I mainly see these places as another sign of our instant gratification-dependent society (and one that rejoices in giving a medal to every child, because everyone is talented.) I really can't see how you can gather any sense of accomplishment after a visit from a paint bar, because they're not challenging enough. Wouldn't you rather stretch your mind and problem solving abilities by trying to duplicate a painting without the basic instruction? That's how one learns. 

It's like comparing a fast food meal to a gourmet, home-cooked one. When you're hungry, you can quench your appetite pretty quickly with McDonald's, but you may not feel so good afterwards about the sub-par ingredients you put into your body. Or you can crack open a cookbook and learn to make a healthy meal using your own hands. Which is ultimately more satisfying? 


The only real benefit I see to paint bars are the social aspect, and I get that. But paint bars seem like an insult to real artists who invested in years of work and dedication to reach the level they are at. When you watch those instructional artists on PBS, they're demonstrating different techniques with their brushes--the kid of tips you'll never pick up from a paint bar. I bet Bob Ross and Bill Alexander are turning over in their graves from this darned craze. 

Well, I guess I've bashed paint bars enough. All of this talk has kind of inspired me to dig out my oils and an empty canvas...but I'll leave the bottle of Riesling in the fridge. 

Sunday, August 17, 2014

Whatever Happened To...Rick Moranis?

If you were watching movies in the '80s then surely you remember Rick Moranis, the lovable nerdy guy who enjoyed a terrific film career throughout the decade, appearing in Ghostbusters, Little Shop of Horrors, Parenthood, Spaceballs, Strange Brew, and Honey I Shrunk the Kids. It was while watching Parenthood on cable a few weeks ago that I realized that Moranis hasn't seemingly appeared on the big screen for nearly 20 years...so it was time to do a little investigating. 

Moranis' movie legacy is bittersweet. Of course, most of us know that he hails from Canada and got his start on Second City Television alongside friend and fellow actor/writer Dave Thomas. The two pals would soon become known for their Great White North sketches featuring the characters of Bob and Doug McKenzie. Prior to that, Moranis worked as a radio DJ and was persuaded by Thomas to join SCTV as a comedy writer and performer. After the success of Strange Brew in 1983, which featured the McKenzie brothers on the big screen, Hollywood offered several more plummy comedy roles to Moranis throughout the decade.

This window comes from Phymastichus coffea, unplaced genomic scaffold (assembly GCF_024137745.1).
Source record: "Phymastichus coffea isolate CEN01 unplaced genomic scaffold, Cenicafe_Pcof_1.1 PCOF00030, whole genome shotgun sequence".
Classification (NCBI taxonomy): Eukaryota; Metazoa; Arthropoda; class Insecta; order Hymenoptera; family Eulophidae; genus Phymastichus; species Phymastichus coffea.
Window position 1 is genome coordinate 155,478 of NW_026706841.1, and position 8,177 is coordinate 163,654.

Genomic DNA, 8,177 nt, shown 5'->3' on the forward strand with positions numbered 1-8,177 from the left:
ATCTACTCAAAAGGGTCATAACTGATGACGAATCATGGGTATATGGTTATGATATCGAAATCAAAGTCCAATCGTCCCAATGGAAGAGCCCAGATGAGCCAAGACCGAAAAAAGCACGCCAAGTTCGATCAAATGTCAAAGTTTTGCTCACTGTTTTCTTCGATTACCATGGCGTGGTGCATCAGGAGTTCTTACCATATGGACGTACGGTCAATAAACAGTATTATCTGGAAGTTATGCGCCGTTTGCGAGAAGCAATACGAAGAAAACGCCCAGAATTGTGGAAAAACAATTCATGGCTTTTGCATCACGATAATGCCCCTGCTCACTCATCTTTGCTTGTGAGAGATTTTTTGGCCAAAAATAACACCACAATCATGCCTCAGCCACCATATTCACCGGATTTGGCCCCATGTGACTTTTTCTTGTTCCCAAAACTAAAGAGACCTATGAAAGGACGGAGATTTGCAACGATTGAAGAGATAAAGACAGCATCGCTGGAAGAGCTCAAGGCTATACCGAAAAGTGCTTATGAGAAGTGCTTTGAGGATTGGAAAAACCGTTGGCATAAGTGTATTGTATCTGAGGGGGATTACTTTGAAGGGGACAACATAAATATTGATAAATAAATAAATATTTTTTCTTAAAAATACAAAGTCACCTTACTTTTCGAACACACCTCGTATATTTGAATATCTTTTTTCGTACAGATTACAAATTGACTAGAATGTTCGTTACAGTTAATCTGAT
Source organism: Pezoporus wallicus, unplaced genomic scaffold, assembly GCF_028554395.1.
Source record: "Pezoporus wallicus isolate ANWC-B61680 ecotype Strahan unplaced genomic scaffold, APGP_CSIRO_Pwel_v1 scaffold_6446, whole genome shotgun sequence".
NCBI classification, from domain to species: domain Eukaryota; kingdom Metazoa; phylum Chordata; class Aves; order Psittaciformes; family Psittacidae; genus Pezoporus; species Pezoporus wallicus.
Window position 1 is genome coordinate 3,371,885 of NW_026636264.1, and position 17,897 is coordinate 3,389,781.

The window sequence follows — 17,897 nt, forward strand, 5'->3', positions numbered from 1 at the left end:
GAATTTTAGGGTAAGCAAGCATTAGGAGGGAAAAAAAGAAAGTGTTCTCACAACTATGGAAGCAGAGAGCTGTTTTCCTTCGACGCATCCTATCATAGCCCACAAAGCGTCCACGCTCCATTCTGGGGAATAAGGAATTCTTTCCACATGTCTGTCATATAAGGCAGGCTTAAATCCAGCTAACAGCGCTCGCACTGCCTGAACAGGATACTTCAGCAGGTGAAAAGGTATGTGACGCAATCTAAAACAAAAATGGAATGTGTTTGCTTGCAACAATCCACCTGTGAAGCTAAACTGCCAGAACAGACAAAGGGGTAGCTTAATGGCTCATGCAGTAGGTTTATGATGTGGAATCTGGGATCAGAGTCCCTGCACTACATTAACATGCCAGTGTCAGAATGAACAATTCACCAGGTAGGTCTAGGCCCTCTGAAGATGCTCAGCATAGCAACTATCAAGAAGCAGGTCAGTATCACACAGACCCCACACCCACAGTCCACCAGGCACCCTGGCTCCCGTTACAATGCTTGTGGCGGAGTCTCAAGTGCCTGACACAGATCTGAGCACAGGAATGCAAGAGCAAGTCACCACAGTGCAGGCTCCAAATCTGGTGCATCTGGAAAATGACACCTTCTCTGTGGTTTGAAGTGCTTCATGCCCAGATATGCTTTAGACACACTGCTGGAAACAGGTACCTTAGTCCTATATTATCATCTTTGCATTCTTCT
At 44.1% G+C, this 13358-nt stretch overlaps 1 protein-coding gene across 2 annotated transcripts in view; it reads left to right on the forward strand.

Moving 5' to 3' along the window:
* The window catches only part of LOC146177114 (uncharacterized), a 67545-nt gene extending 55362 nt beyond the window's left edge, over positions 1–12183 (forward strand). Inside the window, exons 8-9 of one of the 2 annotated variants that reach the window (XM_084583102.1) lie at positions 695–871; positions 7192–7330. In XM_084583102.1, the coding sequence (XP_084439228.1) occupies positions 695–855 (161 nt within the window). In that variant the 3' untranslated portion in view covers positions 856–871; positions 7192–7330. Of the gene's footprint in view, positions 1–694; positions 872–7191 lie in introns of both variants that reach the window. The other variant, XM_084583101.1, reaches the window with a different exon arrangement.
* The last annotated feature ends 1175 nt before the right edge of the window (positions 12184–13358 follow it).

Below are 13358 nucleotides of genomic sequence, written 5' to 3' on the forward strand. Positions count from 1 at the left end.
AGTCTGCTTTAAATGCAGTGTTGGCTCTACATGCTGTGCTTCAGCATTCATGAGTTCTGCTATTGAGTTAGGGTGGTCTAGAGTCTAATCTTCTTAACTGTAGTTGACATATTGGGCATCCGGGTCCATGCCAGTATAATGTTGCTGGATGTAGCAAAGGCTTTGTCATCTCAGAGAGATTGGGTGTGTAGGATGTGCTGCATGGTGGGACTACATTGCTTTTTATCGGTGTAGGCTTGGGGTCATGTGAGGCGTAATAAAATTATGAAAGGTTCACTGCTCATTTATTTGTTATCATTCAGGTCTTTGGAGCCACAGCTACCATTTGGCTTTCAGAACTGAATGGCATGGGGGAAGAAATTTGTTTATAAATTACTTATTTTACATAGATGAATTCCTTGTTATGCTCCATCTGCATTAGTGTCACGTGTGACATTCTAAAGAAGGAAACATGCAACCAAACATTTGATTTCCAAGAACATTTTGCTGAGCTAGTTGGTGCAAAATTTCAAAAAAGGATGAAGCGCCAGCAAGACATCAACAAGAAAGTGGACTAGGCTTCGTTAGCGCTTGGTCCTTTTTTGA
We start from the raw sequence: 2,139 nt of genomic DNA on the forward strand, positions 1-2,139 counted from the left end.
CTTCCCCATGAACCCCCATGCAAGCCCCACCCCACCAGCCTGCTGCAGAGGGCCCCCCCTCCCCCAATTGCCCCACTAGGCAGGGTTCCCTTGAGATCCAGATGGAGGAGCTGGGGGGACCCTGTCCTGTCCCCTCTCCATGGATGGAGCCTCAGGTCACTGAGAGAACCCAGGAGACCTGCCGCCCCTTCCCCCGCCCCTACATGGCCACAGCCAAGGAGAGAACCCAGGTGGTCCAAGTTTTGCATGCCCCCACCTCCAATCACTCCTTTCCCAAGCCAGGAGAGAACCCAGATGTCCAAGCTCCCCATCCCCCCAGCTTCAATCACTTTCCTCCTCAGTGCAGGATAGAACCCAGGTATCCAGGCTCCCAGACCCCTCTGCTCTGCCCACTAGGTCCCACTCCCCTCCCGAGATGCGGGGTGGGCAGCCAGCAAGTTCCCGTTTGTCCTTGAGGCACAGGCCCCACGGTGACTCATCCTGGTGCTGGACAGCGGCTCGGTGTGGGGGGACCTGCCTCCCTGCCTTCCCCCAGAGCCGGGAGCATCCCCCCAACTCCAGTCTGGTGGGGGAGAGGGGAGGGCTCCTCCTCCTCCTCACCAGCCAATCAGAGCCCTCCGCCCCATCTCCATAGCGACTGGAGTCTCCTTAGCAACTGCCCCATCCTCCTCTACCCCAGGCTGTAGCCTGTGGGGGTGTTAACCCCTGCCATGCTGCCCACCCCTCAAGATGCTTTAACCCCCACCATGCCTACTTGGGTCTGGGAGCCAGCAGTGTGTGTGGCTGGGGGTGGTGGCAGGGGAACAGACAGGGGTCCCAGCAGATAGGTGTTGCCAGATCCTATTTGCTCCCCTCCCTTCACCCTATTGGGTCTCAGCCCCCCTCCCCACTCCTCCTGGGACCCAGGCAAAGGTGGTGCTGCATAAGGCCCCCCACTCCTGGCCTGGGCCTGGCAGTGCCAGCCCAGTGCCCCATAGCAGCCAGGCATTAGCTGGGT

Then in 1991, Moranis' wife died from cancer, leaving him to raise their two young children alone. That's when Moranis slowly started to extradite himself from acting so he could focus on being a full-time, stay at home dad. He did star as Barney Rubble (with a blonde wig and without his trademark specs) in 1994's The Flintstones, and alongside Tom Arnold in 1997's Big Bully, which was a certifiable flop. Since the mid-90s, Moranis has done voiceover work mostly for children's television programs, and starred in a 1993 music video for a song by Donald Fagen of Steely Dan called Tomorrow's Girls, in which he is married to a female alien. 



Moranis emerged from his private life last year to give an interview to NPR's Jesse Thorn and revealed that he had, indeed, pretty much retired from acting. He explained why it was easy for him to walk away from Hollywood: 

“Stuff happens to people everyday, and they make adjustments to their lives for all kinds of reasons. There was nothing unusual about what happened or what I did, I think the reason that people were intrigued by the decisions I was making and sometimes seem to have almost admiration for it had less to do with the fact that I was doing what I was doing and more to do with what they thought I was walking away from, as if what I was walking away from had far greater value than anything else that one might have. The decision in my case to become a stay-at-home-Dad, which people do all the time, I guess wouldn’t have meant as much to people if I had had a very simple kind of make-a-living existence and decided I needed to spend more time at home. Nobody would pay attention to it, but because I came from celebrity and fame and what was the peak of a career, that was intriguing to people. To me, it wasn’t that. I didn’t have anything to do with that. It was work, and it was just time to make an adjustment.”

Moranis doesn't regret his decision at all, and of course he's to be applauded. He went on to say in the interview that his own childhood was a happy one, and he wanted his kids to have that experience, too:

“When my kids came home, there was music, and there were lights on, and there were great smells coming out of the kitchen. And it was just a joyful place to be, and that’s what I wanted.”

Last year Moranis also released a comedy album, My Mother's Brisket & Other Love Songs, about growing up Jewish. He has also weighed in about the possibility of a third Ghostbusters movie, and if his character Louis Tully might make an appearance in it:

"I haven’t talked to Dan Aykroyd about it. Somebody he’s associated with called me and I said, ‘I wouldn’t not do it, but it’s got to be good.’ You know, I’m not interested in doing anything I’ve already done, and I thought the second one was a disappointment. But I guess I’m interested in where that guy is now. I sort of see him as being Bernie Madoff’s cellmate in jail. Both of them being so orderly that they race to get up and make their beds.”

It's good to know that he's doing well. 
Rick Moranis in 2013